Fri, 02/26/2021 – 12:16
By Taylor Adams, Director of Workplace Mental Health at Mental Health America
Mental Health America (MHA) recently released its Mind the Workplace 2021 Report to highlight the mental health challenges that employees across company size and industry have experienced during the COVID-19 pandemic. The data is staggering – employees need more mental health supports at work. As an employee, it may feel like you do not have a lot of control over workplace mental health. However, there are things you can do! If you want to help improve mental health in your workplace, here are four ideas to consider:
- Understand your workplace culture.
Workplace culture reflects an organization’s missions, values, and norms. Culture also dictates how informed or invested your company is in improving workplace mental health. Does your manager or your coworkers talk about mental health at work? Is leadership receptive to employee feedback? Did your company take employee well-being into account when responding to COVID-19? Would you describe your workplace as toxic with a capital “T”? Asking yourself these questions will help you better understand your company culture and identify the areas that need the most improvement. To help get started, the questions asked in MHA’s Work Health Survey might help you initially frame your company culture.
- Listen to and understand your coworkers’ needs.
Need mental health accommodations, not self-care packages? Need benefits that cover mental health services, not a training? There is often a discrepancy between what leaders think employees need and what employees actually need. For example, employers may offer an app to manage stress, but what employees really want is to feel accepted and connected with coworkers. Stress management tools serve an important purpose, but it is more important that the employer understands what tools or supports are needed. If your employer is not taking the initiative to understand employees’ needs, you can kickstart the process by closely listening and learning from your coworkers. Chances are they share many of the same concerns and stressors as you.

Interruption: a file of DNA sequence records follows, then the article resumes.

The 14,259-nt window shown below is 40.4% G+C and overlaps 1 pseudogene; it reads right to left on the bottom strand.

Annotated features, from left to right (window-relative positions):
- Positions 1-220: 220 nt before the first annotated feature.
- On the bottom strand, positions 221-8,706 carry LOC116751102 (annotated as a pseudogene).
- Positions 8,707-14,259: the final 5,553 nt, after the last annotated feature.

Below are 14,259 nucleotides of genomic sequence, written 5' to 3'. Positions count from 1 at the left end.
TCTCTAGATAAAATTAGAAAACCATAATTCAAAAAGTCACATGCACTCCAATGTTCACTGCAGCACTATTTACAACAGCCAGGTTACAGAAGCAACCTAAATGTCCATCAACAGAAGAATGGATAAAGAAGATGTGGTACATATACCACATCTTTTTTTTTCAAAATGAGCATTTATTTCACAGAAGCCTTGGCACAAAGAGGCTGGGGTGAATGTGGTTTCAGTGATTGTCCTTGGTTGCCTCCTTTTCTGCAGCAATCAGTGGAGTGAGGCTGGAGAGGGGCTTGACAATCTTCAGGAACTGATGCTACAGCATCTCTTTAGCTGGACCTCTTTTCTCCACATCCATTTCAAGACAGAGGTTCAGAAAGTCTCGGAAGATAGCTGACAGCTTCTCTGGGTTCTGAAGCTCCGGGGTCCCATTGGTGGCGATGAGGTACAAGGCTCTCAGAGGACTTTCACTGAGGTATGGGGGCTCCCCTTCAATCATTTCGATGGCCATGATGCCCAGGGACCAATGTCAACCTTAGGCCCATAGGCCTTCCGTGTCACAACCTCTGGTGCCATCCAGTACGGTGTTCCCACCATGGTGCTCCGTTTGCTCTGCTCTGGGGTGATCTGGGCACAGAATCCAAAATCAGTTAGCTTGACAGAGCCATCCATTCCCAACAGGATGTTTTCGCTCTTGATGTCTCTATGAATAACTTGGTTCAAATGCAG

- Consider joining or establishing an Employee Resource Group for mental health.
Once you understand your company’s culture and specific needs, the next logical step is to organize a group of like-minded people and form an Employee Resource Group (ERG), working group, committee, or team. Recruit members who bring different perspectives, including race, gender, those with lived experience, and different levels within the organization. Focus on integrating mental health support and resources, in addition to bringing awareness within the organization. Opportunities to integrate resources include new hire orientation, management training, or professional development. Coordinate potential activities, responsibilities, and budget with HR and Employee Assistance Program (EAP), if possible. Finally, consider connecting with mental health organizations in your community. Many organizations offer workplace resources and training at little- to no-cost. A great place to start is with MHA’s 200+ Affiliate network.
- Connect with leaders who are willing to listen.
A mental health movement can begin with one motivated and compassionate employee. Finding a leader within the organization who is willing to listen can turn thoughts into action. Many organizations have a designated wellness coordinator or HR representative to connect with about your concerns and goals. A place to start may be sharing MHA’s Mind the Workplace 2021 Report. A successful ERG should have the ability to:
- request a budget that covers the costs to improve workplace mental health;
- outline clear expectations and allocate work hours for ERG’s responsibilities;
- provide feedback to upper management about findings or recommendations; and
- communicate regularly with management about anticipated changes based on the team’s feedback.
Want to learn more? Please check out the following articles at www.mhanational.org/workplace:
- How Can Employees Promote Mental Health in the Workplace?
- How Can Leadership Support Employees Who Promote Mental Health?
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